In some embodiments, tunable wideband distribution circuit 460 may also include switches 432, 434. Switches 432, 434 may be configured to enable the output of the appropriate input signal. For example, switch 432 may be configured to enable the output of frequency source 402. Likewise, switch 434 may be configured to enable the output of frequency source 404. Following switches 432, 434 may be one or more output buffer(s) 436, 438. In some embodiments, it may be necessary or desirable to amplify the signal received at output buffers 436, 438. For example, in a wireless communication system comprising cellular communication, it may be necessary or desirable to amplify the output signal in order to maximize cellular data transmission. From output buffers 436, 438, the output signal may go to wireless network systems 440, 442. As an illustrative example, in the case of cellular transmission, the output signal may be configured to transmit data in a protocol compatible with second-generation cellular telecommunications networks (“2G”), third generation cellular telecommunications networks (“3G”), and/or long term evolution cellular telecommunications networks (“LTE”).

In some embodiments, tunable wideband distribution circuit 460 may also include synthesizer element 430. In some configurations of tunable wideband distribution circuit 460, it may be necessary or desirable to include synthesizer element 430 in order to maintain desired performance levels of the wireless network system. In some embodiments, synthesizer element 430 may include buffer receiver 108, divider 424, multiplexer 426, and prescaler 428.

In operation, the designer of tunable wideband distribution circuit 460 may determine which frequency bands are important for optimization of tunable wideband distribution circuit 460. For example, it may be necessary or desirable to optimize tunable wideband distribution circuit 460 in the 3 GHz, 4 GHz, and 5 GHz bands. At each of these frequencies, the impedance of the transmission line within tunable wideband distribution circuit 460 may vary. As a result, power transfer may be suboptimal. By modeling the behavior of tunable wideband distribution circuit 460, settings for tuning elements 412, 420 may be determined. For example, tuning elements 412, 420 may have possible settings of 0, 5, 10, and 15. In this example, the settings correspond to the values corresponding to four binary numbers: 0000, 0101, 1010, and 1111, respectively. In this example, the binary numbers represent whether each of the four variable capacitors described in more detail above are enabled. So, for example, a setting of zero (0000) would mean that all four variable capacitors are turned off. Likewise, a setting of 15 (1111) would mean that all four variable capacitors are enabled. Although these four settings are illustrated, more, fewer, or different settings may be implemented in a given configuration without departing from the scope of the present disclosure.

As a result of the modeling, it may be determined that the 0 setting is most appropriate for the 3 GHz frequency band, the 5 setting is most appropriate for the 4 GHz frequency band, the 10 setting also provides good performance for the 4 GHz frequency band, and the 15 setting is the most appropriate for the 5 GHz band.

TABLE 1 below illustrates some example modeling values for the transmission line impedance at the various frequency bands using the various values for tuning elements 412, 420.

TABLE 1
Tuning Real Imaginary Real Imaginary Real Imaginary
Element Impedance - Impedance - Impedance - Impedance - Impedance - Impedance -
Setting 3 GHz 3 GHz 4 GHz 4 GHz 5 GHz 5 GHz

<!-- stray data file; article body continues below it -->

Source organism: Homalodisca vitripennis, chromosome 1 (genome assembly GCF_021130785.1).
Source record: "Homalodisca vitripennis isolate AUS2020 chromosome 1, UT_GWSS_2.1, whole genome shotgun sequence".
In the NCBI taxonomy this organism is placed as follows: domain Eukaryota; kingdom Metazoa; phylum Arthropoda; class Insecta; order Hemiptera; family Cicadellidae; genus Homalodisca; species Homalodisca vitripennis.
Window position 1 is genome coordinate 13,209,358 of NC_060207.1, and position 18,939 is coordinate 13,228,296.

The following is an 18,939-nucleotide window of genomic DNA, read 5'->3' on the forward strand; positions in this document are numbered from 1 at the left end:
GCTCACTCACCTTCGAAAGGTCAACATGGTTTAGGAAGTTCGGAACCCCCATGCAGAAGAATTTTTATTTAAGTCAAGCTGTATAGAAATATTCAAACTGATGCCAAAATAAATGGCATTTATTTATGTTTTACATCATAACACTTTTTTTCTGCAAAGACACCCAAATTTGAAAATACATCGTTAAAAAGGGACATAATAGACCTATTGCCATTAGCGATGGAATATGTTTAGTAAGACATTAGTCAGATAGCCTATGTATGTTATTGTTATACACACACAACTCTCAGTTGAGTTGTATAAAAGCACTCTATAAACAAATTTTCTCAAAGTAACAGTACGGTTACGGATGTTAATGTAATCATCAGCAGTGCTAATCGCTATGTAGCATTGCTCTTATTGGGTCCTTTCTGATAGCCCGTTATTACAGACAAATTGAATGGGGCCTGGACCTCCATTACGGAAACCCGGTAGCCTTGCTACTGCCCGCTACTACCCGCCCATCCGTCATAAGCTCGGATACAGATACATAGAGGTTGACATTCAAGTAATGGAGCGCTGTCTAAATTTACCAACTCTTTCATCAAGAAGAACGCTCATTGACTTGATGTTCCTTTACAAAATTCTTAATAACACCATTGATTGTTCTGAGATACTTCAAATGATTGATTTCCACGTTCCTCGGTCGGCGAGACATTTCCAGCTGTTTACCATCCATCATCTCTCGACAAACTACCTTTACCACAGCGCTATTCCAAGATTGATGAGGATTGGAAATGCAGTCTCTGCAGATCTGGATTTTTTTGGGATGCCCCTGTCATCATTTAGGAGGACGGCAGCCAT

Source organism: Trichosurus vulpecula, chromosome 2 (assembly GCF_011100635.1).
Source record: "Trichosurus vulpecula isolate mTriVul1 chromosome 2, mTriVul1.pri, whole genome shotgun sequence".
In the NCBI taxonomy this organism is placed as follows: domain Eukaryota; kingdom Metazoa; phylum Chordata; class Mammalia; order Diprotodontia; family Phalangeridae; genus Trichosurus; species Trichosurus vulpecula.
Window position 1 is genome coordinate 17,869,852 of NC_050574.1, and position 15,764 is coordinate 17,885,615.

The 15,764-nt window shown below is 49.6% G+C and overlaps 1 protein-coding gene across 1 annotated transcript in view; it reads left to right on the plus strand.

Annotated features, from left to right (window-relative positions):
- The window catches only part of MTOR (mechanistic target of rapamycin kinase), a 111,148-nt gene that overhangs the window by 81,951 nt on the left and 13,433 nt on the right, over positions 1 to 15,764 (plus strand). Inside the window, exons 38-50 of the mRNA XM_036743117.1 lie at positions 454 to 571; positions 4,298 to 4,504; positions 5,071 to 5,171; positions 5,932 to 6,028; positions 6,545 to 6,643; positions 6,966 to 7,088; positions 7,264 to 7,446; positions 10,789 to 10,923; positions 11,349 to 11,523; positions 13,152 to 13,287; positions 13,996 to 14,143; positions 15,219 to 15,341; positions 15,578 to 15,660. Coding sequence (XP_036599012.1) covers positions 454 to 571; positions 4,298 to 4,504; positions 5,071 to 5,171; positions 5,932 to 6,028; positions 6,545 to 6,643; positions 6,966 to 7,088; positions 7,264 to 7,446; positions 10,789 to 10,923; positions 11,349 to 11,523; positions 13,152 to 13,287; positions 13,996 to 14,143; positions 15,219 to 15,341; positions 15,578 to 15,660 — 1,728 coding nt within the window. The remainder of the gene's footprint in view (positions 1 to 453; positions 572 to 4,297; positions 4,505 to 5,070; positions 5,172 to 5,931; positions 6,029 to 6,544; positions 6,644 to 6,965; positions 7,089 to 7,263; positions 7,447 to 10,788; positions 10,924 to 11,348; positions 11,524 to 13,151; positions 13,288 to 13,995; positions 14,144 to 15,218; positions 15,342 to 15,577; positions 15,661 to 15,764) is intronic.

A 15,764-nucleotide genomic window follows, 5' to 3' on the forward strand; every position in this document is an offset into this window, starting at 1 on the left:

0 94.9708 154.591 26.6933 −3.7228 68.2366 40.4176
5 24.7851 89.5711 143.114 −128.583 29.4246 13.2042
10 20.2406 79.3098 310.212 168.259 31.9059 −16.0296
15 14.6138 62.7448 25.0461 106.733 127.135 238.232

After modeling the performance of tunable wideband distribution circuit 460, the wireless communication system may implement systems or methods for configuring buffer driver 104 and/or tuning elements 412, 420 at the appropriate settings for the desired frequency band. For example, in a cellular communication handset, a processor may identify that the handset is in range of a 3G network and therefore needs to transmit at a frequency appropriate for the network. The processor may then determine which settings are needed for the desired frequency band and notify buffer driver 104 and/or tuning elements 412, 420 of the appropriate settings. In some embodiments, this procedure may be carried out via a lookup table stored in firmware of the processor.

In such a manner, buffer driver 104 and/or tuning elements 412, 420 may be tuned to the appropriate settings to optimize power transfer for a particular frequency band. This ability may also be applicable for any number of frequency bands appropriate for tunable wideband distribution circuit 460. Tunable wideband distribution circuit 460 may therefore be able to accommodate multiple frequency bands within the same LO circuit.

FIG. 5 illustrates a flowchart of an example method 500 for setting the appropriate components of tunable wideband distribution circuit 460, in accordance with certain embodiments of the present disclosure. In some embodiments, method 500 may include steps 502-12. Although illustrated as discrete steps, various steps may be divided into additional steps, combined into fewer steps, or eliminated, depending on the desired implementation.

In some embodiments, method 500 may begin at step 502, in which the appropriate settings for a programmable gain buffer are determined. As described in more detail above with reference to FIGS. 1-4, the programmable gain buffer may be buffer driver 104. After determining the settings for the programmable gain buffer, method 500 may proceed to step 504. At step 504, method 500 may determine the settings for a first tuning elements. As described in more detail above with reference to FIG. 4, a first tuning element may be tuning element 412. Appropriate modeling of the behavior of tunable wireless signal driver 460 may result in a series of settings for tuning element 412 corresponding to a plurality of frequency bands, the operation at which is desired. After determining the settings for a first tuning element, method 500 may proceed to step 506.